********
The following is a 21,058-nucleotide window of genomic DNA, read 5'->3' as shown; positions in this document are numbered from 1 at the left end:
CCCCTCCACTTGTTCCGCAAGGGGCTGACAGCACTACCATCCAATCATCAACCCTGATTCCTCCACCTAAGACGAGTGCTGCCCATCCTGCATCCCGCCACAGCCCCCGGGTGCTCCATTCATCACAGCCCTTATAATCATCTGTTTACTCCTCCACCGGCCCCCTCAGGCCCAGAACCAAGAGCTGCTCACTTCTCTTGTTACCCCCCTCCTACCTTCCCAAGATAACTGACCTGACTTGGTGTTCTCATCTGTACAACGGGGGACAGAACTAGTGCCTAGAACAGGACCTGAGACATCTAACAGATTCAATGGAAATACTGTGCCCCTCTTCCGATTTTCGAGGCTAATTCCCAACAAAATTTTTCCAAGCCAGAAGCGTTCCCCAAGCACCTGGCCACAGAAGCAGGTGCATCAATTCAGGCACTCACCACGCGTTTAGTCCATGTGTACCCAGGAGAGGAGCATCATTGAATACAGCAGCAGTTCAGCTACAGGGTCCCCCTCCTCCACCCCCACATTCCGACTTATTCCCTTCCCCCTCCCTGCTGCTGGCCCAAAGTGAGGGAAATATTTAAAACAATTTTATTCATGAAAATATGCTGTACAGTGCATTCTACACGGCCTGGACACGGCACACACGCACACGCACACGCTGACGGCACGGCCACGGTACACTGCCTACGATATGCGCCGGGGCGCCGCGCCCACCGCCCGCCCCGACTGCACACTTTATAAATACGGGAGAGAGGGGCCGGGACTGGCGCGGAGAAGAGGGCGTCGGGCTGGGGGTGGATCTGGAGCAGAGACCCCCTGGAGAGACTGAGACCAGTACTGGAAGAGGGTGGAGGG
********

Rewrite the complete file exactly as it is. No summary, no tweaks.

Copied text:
The following is a 21,058-nucleotide window of genomic DNA, read 5'->3' as shown; positions in this document are numbered from 1 at the left end:
CCCCTCCACTTGTTCCGCAAGGGGCTGACAGCACTACCATCCAATCATCAACCCTGATTCCTCCACCTAAGACGAGTGCTGCCCATCCTGCATCCCGCCACAGCCCCCGGGTGCTCCATTCATCACAGCCCTTATAATCATCTGTTTACTCCTCCACCGGCCCCCTCAGGCCCAGAACCAAGAGCTGCTCACTTCTCTTGTTACCCCCCTCCTACCTTCCCAAGATAACTGACCTGACTTGGTGTTCTCATCTGTACAACGGGGGACAGAACTAGTGCCTAGAACAGGACCTGAGACATCTAACAGATTCAATGGAAATACTGTGCCCCTCTTCCGATTTTCGAGGCTAATTCCCAACAAAATTTTTCCAAGCCAGAAGCGTTCCCCAAGCACCTGGCCACAGAAGCAGGTGCATCAATTCAGGCACTCACCACGCGTTTAGTCCATGTGTACCCAGGAGAGGAGCATCATTGAATACAGCAGCAGTTCAGCTACAGGGTCCCCCTCCTCCACCCCCACATTCCGACTTATTCCCTTCCCCCTCCCTGCTGCTGGCCCAAAGTGAGGGAAATATTTAAAACAATTTTATTCATGAAAATATGCTGTACAGTGCATTCTACACGGCCTGGACACGGCACACACGCACACGCACACGCTGACGGCACGGCCACGGTACACTGCCTACGATATGCGCCGGGGCGCCGCGCCCACCGCCCGCCCCGACTGCACACTTTATAAATACGGGAGAGAGGGGCCGGGACTGGCGCGGAGAAGAGGGCGTCGGGCTGGGGGTGGATCTGGAGCAGAGACCCCCTGGAGAGACTGAGACCAGTACTGGAAGAGGGTGGAGGG